Designtime versus runtime User Form manipulations

It's important to understand the distinction between manipulating UserForms or controls at design time and manipulating these objects at runtime. Runtime manipulations are apparent when the UserForm is shown, but the changes made are not permanent. For example, you might write code that changes the Caption property of the UserForm before the form is displayed. The new caption appears when the UserForm is shown, but when you return to the VBE, the UserForm displays its original caption. Part IV of this book contains many examples of code that perform runtime manipulation of UserForms and controls.

Design-time manipulations, on the other hand, are permanent—just as if you made the changes manually by using the tools in the VBE. Normally, you perform design-time manipulations as a way to automate some of the tedious chores in designing a UserForm. To make design-time manipulations, you access the Designer object for the UserForm.

To demonstrate the difference between design-time and runtime manipulations, I developed two simple procedures that add a CommandButton to a UserForm. One procedure adds the button at runtime; the other adds it at design time.

The following RunTimeButton procedure is very straightforward. When used in a general (non-UserForm) module, it simply adds a CommandButton, changes a few of its properties, and then displays the UserForm. The CommandButton appears on the form when the form is shown, but when you view the form in the VBE, the CommandButton is not there.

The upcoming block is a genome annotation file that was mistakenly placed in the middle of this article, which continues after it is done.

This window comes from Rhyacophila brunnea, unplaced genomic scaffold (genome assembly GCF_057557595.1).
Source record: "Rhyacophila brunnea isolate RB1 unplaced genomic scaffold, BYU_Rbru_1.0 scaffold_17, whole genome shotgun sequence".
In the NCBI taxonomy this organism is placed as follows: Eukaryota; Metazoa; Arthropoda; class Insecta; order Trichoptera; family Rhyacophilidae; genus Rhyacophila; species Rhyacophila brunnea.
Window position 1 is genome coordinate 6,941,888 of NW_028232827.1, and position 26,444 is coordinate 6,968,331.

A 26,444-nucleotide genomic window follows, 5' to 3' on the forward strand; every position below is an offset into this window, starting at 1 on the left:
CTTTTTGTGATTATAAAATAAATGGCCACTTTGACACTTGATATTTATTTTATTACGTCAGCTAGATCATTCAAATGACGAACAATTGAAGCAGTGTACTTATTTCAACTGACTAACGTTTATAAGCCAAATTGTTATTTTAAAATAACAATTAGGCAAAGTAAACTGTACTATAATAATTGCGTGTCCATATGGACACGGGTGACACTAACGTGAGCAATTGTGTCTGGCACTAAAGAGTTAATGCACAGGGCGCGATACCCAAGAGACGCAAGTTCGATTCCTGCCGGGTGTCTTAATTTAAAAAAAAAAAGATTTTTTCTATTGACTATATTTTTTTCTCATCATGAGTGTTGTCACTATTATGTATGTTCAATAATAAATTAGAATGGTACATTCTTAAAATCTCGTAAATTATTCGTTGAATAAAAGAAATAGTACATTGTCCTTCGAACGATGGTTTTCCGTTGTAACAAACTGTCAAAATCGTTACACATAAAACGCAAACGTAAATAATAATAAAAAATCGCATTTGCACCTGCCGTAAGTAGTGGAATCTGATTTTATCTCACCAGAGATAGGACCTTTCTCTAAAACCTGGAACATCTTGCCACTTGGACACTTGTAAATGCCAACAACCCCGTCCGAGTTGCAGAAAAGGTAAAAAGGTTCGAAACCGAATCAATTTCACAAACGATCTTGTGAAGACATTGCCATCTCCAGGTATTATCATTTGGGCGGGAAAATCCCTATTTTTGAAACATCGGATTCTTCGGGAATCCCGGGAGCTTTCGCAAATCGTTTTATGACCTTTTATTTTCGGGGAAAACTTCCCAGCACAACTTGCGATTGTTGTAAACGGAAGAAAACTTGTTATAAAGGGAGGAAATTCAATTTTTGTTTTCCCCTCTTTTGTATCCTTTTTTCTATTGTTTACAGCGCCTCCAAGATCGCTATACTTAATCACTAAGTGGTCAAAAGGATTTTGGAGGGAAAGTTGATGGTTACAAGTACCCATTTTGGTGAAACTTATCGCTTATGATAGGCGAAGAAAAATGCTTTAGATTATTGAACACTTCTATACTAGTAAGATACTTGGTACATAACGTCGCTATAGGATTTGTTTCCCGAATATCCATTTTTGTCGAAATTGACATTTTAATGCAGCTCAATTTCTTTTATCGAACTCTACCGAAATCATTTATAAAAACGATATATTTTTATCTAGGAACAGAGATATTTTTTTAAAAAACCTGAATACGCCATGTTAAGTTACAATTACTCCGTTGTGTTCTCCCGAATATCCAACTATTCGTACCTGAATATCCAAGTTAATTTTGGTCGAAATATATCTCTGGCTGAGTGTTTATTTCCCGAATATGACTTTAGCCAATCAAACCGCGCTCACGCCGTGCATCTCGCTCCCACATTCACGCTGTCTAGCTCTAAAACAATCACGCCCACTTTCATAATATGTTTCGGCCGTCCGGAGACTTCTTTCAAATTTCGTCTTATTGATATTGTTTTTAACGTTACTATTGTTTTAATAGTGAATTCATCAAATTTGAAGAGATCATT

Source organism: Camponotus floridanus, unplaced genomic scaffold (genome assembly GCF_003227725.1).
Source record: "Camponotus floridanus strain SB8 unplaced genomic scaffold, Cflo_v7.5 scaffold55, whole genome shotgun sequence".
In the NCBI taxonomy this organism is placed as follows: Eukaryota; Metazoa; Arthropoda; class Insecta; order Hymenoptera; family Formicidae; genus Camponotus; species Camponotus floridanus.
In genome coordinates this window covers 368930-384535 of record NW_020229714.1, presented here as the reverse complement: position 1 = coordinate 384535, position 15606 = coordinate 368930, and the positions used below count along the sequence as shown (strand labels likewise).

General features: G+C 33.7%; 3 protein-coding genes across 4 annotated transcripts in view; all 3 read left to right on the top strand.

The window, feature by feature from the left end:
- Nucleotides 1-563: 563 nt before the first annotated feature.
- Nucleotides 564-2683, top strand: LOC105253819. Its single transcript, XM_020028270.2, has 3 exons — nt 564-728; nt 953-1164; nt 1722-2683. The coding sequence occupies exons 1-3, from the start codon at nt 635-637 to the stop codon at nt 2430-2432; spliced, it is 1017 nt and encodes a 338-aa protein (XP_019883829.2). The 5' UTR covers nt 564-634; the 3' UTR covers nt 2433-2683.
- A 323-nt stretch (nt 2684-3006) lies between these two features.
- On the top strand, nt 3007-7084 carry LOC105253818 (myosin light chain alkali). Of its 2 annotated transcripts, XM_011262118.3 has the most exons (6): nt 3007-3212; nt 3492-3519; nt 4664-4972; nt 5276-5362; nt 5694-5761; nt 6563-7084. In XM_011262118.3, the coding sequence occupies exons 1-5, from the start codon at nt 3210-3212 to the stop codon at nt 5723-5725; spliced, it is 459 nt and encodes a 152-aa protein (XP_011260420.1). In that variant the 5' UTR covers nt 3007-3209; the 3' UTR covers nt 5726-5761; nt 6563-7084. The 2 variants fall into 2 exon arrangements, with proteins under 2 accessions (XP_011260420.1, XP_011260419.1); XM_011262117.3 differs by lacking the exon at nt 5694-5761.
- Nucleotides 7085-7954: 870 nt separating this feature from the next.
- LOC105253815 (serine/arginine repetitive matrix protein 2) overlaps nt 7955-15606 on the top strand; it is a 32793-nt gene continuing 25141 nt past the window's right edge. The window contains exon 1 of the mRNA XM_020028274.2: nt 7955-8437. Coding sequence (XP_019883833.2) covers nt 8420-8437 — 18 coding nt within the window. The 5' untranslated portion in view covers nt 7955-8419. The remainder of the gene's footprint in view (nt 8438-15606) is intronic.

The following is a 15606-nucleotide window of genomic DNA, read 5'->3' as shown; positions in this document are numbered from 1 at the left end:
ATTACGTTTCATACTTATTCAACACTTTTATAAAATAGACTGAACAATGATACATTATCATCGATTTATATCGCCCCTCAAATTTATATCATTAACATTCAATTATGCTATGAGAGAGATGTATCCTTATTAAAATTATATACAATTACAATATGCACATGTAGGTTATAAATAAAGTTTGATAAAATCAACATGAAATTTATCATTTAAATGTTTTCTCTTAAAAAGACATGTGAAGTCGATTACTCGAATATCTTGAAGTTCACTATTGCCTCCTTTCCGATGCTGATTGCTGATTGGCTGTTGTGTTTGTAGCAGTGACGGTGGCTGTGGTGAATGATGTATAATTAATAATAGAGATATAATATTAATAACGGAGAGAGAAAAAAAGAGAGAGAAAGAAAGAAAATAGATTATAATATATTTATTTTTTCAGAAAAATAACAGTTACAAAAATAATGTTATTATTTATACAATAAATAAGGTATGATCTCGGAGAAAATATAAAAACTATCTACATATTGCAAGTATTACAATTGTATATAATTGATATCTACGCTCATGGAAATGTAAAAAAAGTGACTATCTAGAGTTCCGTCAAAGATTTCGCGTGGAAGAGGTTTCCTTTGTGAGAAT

Sub RunTimeButton() ' Adds a button at runtime Dim Butn As CommandButton

Set Butn = UserForm1.Controls.Add("Forms.CommandButton.1")

With Butn

.Caption = "Added at runtime" .Width = 100 .Top = 10 End With UserForml.Show End Sub

Following is the DesignTimeButton procedure. What's different here is that this procedure uses the Designer object, which is contained in the VBComponent object. Specifically, it uses the Add method to add the CommandButton. Because the Designer object was addressed, the CommandButton is added to the UserForm just as if you did it manually in the VBE.

Sub DesignTimeButton() ' Adds a button at design time Dim Butn As CommandButton Set Butn = ThisWorkbook.VBProject. _ VBComponents("UserForml") _

.Designer.Controls.Add("Forms.CommandButton.l") With Butn

.Caption = "Added at design time" .Width = l20 .Top = 40 End With End Sub

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